• Extra-articular transverse or oblique fracture.
    • Similar in supracondylar humerus fracture.
    • Occur almost exclusively in children.
    • Angulation and rotation are common.
    • Since growth plate is proximal to the injury, remodeling is limited.
    • Malunion, rotational deformity, and avascular necrosis may result. [Qattan, 2010]
    • Displaced fractures are unstable and require percutaneous pinning.
    • Reduced fractures still need close follow-up as stability may not be definitive. [Vonlanthen, 2019; Abzug, 2016]
  • Phalangeal Condyle Fractures [Cornwall, 2012]
    • Intra-articular fracture.
    • Similar to lateral condyle fracture of distal humerus.
    • May appear minor on initial images.
    • Remodeling does not occur so anatomic reduction is imperative.
    • Can lead to intra-articular malunion.
    • Will require pinning or possible open reduction.
  • Volar Plate Fractures [Cornwall, 2012]
    • Proximal Interphalangeal Joint has an avulsion of the insertion of the volar plate at the base of the middle phalanx.
    • Caused by hyperextension injury.
    • May have reported history of dorsal dislocation.
    • X-ray may only show a very small “fleck” of bone at the avulsed site.
    • Typically do well with 1 week of splinting or buddy taping and then 2 weeks of active range-of-motion exercises!
    • Prolonged immobilization may result in permanent loss of range-of-motion.

Moral of the Morsel

  • Fingers are important! Don’t be cavalier with their injuries!
  • Do NOT under appreciate that small fracture! It may appear like a small “chip,” but location may indicate a more ominous condition.
  • Get dedicated finger films! Don’t make poor decisions based on poor information.
  • Think about more than the bones! The connective tissues and soft tissues are very important also!

References

Vonlanthen J1,2, Weber DM1,2, Seiler M2,3. Nonarticular Base and Shaft Fractures of Children’s Fingers: Are Follow-up X-rays Needed? Retrospective Study of Conservatively Treated Proximal and Middle Phalangeal Fractures. J Pediatr Orthop. 2019 Oct;39(9):e657-e660. PMID: 30628978. [PubMed] [Read by QxMD]
Abzug JM1, Dua K, Bauer AS, Cornwall R, Wyrick TO. Pediatric Phalanx Fractures. J Am Acad Orthop Surg. 2016 Nov;24(11):e174-e183. PMID: 27755266. [PubMed] [Read by QxMD]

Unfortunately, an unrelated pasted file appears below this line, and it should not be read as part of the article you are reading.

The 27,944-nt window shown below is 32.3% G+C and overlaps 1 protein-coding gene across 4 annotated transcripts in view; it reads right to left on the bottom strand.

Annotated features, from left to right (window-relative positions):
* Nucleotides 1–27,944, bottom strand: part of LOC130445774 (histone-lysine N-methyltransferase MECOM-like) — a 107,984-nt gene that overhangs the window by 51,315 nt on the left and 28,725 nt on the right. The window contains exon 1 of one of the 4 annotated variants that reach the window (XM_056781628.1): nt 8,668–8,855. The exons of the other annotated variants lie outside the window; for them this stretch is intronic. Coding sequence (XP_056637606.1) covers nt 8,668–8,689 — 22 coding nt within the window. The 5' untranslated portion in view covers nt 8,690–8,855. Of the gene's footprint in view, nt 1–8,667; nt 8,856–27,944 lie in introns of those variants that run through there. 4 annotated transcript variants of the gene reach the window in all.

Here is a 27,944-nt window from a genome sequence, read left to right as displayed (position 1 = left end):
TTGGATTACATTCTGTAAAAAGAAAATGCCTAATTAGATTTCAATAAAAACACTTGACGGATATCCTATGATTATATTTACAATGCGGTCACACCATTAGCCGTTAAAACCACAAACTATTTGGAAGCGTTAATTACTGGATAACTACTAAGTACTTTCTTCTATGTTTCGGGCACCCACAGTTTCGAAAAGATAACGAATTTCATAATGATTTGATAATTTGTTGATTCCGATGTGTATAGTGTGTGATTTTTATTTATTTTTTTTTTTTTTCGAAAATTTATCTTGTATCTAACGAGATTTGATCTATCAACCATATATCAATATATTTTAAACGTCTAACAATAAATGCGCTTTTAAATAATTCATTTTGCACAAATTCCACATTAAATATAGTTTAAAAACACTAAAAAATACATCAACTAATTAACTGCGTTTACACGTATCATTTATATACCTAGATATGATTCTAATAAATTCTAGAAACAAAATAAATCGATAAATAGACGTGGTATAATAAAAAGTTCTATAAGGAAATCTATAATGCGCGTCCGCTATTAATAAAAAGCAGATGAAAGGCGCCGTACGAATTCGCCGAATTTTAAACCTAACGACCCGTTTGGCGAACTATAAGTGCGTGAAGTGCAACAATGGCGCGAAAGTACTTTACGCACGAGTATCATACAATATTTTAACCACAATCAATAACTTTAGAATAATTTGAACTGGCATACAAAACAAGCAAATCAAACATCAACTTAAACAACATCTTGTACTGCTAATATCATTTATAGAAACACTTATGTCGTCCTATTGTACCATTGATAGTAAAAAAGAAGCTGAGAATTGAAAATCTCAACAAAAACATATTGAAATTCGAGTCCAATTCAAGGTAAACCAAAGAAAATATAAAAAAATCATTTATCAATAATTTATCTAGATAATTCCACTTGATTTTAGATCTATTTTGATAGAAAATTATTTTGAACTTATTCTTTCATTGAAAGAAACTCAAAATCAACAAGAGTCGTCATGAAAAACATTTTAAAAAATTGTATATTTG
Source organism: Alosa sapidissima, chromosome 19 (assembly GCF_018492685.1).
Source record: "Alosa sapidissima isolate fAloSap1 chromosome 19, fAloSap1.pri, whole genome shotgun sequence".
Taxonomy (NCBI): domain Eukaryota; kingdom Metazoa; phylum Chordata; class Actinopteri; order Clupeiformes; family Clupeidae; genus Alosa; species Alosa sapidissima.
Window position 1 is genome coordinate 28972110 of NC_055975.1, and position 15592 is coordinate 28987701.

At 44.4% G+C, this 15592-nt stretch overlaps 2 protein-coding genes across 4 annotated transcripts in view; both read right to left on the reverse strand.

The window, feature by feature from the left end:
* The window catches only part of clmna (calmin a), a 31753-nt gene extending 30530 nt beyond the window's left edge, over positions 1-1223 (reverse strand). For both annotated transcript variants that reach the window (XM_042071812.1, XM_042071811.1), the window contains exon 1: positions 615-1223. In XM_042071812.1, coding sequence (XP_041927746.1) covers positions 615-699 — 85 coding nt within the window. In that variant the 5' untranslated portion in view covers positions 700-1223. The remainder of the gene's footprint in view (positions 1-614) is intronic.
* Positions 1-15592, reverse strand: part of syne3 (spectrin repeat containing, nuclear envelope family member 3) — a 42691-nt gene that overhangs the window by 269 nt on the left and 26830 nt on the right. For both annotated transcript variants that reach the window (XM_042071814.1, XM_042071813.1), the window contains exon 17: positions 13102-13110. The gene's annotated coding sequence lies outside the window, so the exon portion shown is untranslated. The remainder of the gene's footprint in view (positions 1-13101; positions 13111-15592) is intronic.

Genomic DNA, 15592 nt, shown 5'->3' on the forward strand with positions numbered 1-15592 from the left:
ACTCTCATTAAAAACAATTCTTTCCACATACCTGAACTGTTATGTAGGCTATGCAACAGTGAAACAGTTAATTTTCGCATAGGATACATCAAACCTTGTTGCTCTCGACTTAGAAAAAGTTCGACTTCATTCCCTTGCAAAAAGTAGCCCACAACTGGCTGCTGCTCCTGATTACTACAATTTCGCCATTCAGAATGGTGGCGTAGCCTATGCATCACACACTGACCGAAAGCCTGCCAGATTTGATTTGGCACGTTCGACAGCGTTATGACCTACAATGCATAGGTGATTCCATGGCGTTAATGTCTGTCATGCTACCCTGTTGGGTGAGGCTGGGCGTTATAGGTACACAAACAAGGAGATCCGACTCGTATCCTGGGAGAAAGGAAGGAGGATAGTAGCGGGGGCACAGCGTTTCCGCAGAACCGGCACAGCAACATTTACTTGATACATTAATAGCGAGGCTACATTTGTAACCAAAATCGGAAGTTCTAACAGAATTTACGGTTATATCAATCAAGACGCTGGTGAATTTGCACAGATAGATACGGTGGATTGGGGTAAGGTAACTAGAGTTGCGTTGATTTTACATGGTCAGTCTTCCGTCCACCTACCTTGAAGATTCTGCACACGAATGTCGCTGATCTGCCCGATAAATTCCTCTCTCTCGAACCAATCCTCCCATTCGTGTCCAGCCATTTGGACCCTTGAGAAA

Naranje SM1, Erali RA, Warner WC Jr, Sawyer JR, Kelly DM. Epidemiology of Pediatric Fractures Presenting to Emergency Departments in the United States. J Pediatr Orthop. 2016 Jun;36(4):e45-8. PMID: 26177059. [PubMed] [Read by QxMD]
Huelsemann W1, Singer G2, Mann M1, Winkler FJ1, Habenicht R1. Analysis of Sequelae after Pediatric Phalangeal Fractures. Eur J Pediatr Surg. 2016 Apr;26(2):164-71. PMID: 25685947. [PubMed] [Read by QxMD]
Matzon JL1, Cornwall R2. A stepwise algorithm for surgical treatment of type II displaced pediatric phalangeal neck fractures. J Hand Surg Am. 2014 Mar;39(3):467-73. PMID: 24495624. [PubMed] [Read by QxMD]
Won SH1, Lee S2, Chung CY1, Lee KM1, Sung KH3, Kim TG1, Choi Y1, Lee SH4, Kwon DG5, Ha JH1, Lee SY1, Park MS1. Buddy taping: is it a safe method for treatment of finger and toe injuries? Clin Orthop Surg. 2014 Mar;6(1):26-31. PMID: 24605186. [PubMed] [Read by QxMD]
Cornwall R1. Pediatric finger fractures: which ones turn ugly? J Pediatr Orthop. 2012 Jun;32 Suppl 1:S25-31. PMID: 22588100. [PubMed] [Read by QxMD]
Al-Qattan MM1. Nonunion and avascular necrosis following phalangeal neck fractures in children. J Hand Surg Am. 2010 Aug;35(8):1269-74. PMID: 20684927. [PubMed] [Read by QxMD]

Sean M. Fox

I enjoy taking care of patients and I finding it endlessly rewarding to help train others to do the same. I trained at the Combined Emergency Medicine and Pediatrics residency program at University of Maryland, where I had the tremendous fortune of learning from world renowned educators and clinicians. Now I have the unbelievable honor of working with an unbelievably gifted group of practitioners at Carolinas Medical Center. I strive every day to inspire my residents as much as they inspire me.